‘We’ve never gotten this far before’: Ellen Lee and Alfredo Rivera unite Philippines in defiance

Written by Staff Writer, CNN

What brought Ellen Lee to wear a T-shirt with the image of Peng Liyuan, and the message “for those who work hard for #equality” underneath?

Her advocacy was there for all to see.

Lee, a women’s rights activist in The Philippines, flew back to Manila after President Rodrigo Duterte’s trip to the United States last month. She and her husband, Alfredo, felt passionate about making the trip during the Republican president’s visit.

The couple have long been campaigning to get Duterte to consider domestic violence victims’ rights — their two sisters were victims — and they were intent on asking what would happen to their country if the sexual assault case against Duterte occurred.

Ellen Lee and Alfredo Rivera, 2014. Credit: Courtesy of Ellen Lee

Ellen Lee and Alfredo Rivera, 2014. Credit: Courtesy of Ellen Lee

Peng Liyuan has always been described as an ambitious woman, but one who’s also modest and humble. President Duterte’s comments about her attendance at the White House brought her to the front page of the Philippines’ news.

Lines of crutches are broken and people march on downtown Manila to express concern that Philippine president Rodrigo Duterte would be ousted for corruption. Credit: Getty Images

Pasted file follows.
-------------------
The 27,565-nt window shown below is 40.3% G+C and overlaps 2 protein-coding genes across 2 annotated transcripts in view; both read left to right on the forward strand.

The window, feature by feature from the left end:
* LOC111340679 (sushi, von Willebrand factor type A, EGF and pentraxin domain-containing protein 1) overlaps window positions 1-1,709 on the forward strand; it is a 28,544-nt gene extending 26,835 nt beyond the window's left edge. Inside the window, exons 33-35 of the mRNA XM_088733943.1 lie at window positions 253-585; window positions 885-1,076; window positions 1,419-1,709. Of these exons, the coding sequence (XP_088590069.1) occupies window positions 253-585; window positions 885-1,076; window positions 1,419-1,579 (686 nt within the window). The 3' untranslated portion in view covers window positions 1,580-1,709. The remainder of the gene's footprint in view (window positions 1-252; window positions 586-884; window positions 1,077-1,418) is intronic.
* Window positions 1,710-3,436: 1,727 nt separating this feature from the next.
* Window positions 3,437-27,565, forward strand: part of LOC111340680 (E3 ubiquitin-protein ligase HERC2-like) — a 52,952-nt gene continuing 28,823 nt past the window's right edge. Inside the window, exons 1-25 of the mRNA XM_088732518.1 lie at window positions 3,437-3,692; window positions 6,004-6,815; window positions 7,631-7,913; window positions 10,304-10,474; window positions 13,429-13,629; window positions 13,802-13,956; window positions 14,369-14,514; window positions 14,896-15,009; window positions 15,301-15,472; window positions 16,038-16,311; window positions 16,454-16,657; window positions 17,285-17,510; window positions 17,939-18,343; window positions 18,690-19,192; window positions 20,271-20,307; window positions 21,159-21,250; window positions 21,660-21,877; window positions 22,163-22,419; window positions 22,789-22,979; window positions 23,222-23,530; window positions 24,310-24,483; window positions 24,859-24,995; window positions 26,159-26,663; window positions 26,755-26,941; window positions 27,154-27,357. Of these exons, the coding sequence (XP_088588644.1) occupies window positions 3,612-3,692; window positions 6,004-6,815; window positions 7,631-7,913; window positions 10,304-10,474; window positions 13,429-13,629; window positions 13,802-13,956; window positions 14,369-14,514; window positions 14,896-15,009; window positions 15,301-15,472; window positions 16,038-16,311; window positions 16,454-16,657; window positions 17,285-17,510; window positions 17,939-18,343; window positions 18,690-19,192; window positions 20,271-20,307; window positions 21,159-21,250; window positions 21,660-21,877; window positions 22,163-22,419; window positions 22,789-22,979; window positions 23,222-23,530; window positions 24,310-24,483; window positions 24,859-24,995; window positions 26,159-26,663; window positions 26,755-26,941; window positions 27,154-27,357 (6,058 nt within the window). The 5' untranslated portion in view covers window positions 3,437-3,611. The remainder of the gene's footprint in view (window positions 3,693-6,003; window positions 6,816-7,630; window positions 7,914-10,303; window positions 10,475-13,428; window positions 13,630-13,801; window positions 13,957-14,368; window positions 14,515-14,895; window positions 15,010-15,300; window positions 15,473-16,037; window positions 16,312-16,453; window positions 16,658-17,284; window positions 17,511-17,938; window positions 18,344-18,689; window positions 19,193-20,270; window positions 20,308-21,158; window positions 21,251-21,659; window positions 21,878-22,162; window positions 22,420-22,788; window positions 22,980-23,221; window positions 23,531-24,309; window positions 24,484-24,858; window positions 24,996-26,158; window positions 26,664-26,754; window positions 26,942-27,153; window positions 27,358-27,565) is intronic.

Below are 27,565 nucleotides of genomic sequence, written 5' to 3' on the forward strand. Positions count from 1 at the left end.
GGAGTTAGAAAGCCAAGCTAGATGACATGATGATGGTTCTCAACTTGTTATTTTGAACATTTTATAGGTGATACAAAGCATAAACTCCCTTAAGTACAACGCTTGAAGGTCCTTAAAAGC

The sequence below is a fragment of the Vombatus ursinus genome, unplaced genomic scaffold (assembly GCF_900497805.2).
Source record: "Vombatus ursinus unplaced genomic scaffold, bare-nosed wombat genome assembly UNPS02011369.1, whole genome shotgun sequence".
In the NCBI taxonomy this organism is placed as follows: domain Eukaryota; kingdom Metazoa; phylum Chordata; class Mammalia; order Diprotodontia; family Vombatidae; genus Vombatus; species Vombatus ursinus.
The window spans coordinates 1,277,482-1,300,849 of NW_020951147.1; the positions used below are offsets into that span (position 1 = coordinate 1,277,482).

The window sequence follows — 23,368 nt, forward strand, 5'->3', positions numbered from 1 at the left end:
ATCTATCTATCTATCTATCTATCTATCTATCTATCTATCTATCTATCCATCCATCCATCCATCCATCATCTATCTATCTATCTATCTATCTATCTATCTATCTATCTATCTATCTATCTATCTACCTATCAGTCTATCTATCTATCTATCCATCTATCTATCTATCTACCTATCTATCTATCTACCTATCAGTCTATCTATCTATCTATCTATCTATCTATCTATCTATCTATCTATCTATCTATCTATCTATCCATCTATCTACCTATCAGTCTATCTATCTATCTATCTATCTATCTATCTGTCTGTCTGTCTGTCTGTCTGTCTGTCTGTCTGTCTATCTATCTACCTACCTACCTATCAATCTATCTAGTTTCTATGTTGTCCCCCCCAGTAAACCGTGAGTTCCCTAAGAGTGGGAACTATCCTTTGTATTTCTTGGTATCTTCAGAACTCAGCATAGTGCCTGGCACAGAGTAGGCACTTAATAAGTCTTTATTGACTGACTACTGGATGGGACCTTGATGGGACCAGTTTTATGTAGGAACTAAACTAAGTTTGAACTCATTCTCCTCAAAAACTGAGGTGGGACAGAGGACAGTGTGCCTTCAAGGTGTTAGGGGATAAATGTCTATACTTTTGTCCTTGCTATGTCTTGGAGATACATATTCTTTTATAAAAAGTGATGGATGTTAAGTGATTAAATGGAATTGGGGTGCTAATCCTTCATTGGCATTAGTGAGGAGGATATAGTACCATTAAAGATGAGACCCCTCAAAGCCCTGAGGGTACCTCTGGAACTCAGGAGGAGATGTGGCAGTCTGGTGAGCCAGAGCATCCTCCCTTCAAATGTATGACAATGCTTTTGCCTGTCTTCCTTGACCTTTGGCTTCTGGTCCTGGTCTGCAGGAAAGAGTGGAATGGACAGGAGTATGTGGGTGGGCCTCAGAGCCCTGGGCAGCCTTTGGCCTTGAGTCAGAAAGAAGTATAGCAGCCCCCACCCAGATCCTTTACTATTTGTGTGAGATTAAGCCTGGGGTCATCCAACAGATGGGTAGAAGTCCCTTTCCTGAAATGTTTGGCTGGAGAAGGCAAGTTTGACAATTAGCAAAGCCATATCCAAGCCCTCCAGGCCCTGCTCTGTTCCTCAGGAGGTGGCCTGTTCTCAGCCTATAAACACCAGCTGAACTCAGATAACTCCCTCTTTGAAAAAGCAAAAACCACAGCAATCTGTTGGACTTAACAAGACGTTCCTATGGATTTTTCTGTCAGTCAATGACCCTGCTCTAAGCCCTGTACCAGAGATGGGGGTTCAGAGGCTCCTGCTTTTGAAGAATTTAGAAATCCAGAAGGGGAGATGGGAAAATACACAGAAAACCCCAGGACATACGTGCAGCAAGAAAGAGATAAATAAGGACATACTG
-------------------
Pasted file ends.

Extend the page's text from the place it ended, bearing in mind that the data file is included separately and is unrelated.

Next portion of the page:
The shirt with the T-shirt decrying women’s bodies became a symbol of Philippine opposition to Duterte.

“Having been in the Philippines for a long time, I thought: ‘Are we ready for this to happen?’ ” Lee said.

“I was really heartbroken. I thought that if these comments had been made when Filipinos were behind his government, we’d be in a very different situation.”

(President Donald Trump has since put forth a gag order to members of his administration and family regarding their social media accounts).

President Donald Trump addresses the media in the Rose Garden of the White House. Credit: Chip Somodevilla/Getty Images

A Philippine government official has compared Duterte to Adolf Hitler.

The forward movement of a phallus can be an alternative “traveling penis.” Credit: via YouTube

Lee’s journey began in the early 2000s in a county park in Aurora, where she was homeless and incarcerated.

“I thought, if there is anything I am good at, it’s standing up for the rights of other people,” she said.

“I don’t even know what gender I am yet, so this has all been very much like learning for me about identity and that I can be living in a country where this is still being talked about.”

Both Lee and her husband plan to leave the Philippines in the coming months to pursue works of art, and are looking forward to returning to the U.S.

“I would rather be able to say that I took someone to the White House and got an award for having the courage to take them there,” Lee said.

However, it’s easy to forget that the repercussions of China’s crackdown on civil rights and its assault on religious rights have long been an issue for Manila.

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